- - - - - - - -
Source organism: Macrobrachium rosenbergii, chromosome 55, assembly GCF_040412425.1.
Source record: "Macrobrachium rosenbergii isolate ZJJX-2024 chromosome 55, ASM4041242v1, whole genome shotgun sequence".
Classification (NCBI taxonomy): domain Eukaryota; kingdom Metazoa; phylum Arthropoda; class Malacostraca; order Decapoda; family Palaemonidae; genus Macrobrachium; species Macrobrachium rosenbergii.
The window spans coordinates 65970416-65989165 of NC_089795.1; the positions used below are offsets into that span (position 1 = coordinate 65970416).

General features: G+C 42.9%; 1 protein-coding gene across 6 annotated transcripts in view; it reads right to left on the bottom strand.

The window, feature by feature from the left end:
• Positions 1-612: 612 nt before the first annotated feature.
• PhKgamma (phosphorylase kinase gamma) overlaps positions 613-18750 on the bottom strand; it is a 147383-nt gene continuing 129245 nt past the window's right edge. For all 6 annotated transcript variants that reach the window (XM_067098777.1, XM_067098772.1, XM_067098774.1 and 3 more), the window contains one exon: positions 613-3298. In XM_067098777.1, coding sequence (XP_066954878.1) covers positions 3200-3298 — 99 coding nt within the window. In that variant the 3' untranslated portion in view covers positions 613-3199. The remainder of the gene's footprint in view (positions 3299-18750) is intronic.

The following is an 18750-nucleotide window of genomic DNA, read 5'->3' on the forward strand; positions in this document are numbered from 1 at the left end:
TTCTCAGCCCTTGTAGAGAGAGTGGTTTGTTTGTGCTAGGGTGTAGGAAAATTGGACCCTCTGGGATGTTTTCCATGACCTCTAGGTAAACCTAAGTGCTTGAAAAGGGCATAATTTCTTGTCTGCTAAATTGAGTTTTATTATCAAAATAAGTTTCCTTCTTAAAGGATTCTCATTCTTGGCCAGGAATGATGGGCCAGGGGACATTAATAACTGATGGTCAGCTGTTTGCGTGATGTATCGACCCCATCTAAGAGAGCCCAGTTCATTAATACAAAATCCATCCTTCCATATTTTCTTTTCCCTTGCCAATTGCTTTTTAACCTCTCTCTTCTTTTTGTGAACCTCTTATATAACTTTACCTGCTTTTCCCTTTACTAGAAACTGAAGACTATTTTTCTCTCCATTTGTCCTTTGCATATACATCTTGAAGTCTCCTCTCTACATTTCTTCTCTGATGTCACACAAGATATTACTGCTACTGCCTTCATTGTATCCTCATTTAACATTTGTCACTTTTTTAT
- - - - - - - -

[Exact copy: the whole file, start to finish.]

Source organism: Macrobrachium rosenbergii, chromosome 55, assembly GCF_040412425.1.
Source record: "Macrobrachium rosenbergii isolate ZJJX-2024 chromosome 55, ASM4041242v1, whole genome shotgun sequence".
Classification (NCBI taxonomy): domain Eukaryota; kingdom Metazoa; phylum Arthropoda; class Malacostraca; order Decapoda; family Palaemonidae; genus Macrobrachium; species Macrobrachium rosenbergii.
The window spans coordinates 65970416-65989165 of NC_089795.1; the positions used below are offsets into that span (position 1 = coordinate 65970416).

General features: G+C 42.9%; 1 protein-coding gene across 6 annotated transcripts in view; it reads right to left on the bottom strand.

The window, feature by feature from the left end:
• Positions 1-612: 612 nt before the first annotated feature.
• PhKgamma (phosphorylase kinase gamma) overlaps positions 613-18750 on the bottom strand; it is a 147383-nt gene continuing 129245 nt past the window's right edge. For all 6 annotated transcript variants that reach the window (XM_067098777.1, XM_067098772.1, XM_067098774.1 and 3 more), the window contains one exon: positions 613-3298. In XM_067098777.1, coding sequence (XP_066954878.1) covers positions 3200-3298 — 99 coding nt within the window. In that variant the 3' untranslated portion in view covers positions 613-3199. The remainder of the gene's footprint in view (positions 3299-18750) is intronic.

The following is an 18750-nucleotide window of genomic DNA, read 5'->3' on the forward strand; positions in this document are numbered from 1 at the left end:
TTCTCAGCCCTTGTAGAGAGAGTGGTTTGTTTGTGCTAGGGTGTAGGAAAATTGGACCCTCTGGGATGTTTTCCATGACCTCTAGGTAAACCTAAGTGCTTGAAAAGGGCATAATTTCTTGTCTGCTAAATTGAGTTTTATTATCAAAATAAGTTTCCTTCTTAAAGGATTCTCATTCTTGGCCAGGAATGATGGGCCAGGGGACATTAATAACTGATGGTCAGCTGTTTGCGTGATGTATCGACCCCATCTAAGAGAGCCCAGTTCATTAATACAAAATCCATCCTTCCATATTTTCTTTTCCCTTGCCAATTGCTTTTTAACCTCTCTCTTCTTTTTGTGAACCTCTTATATAACTTTACCTGCTTTTCCCTTTACTAGAAACTGAAGACTATTTTTCTCTCCATTTGTCCTTTGCATATACATCTTGAAGTCTCCTCTCTACATTTCTTCTCTGATGTCACACAAGATATTACTGCTACTGCCTTCATTGTATCCTCATTTAACATTTGTCACTTTTTTAT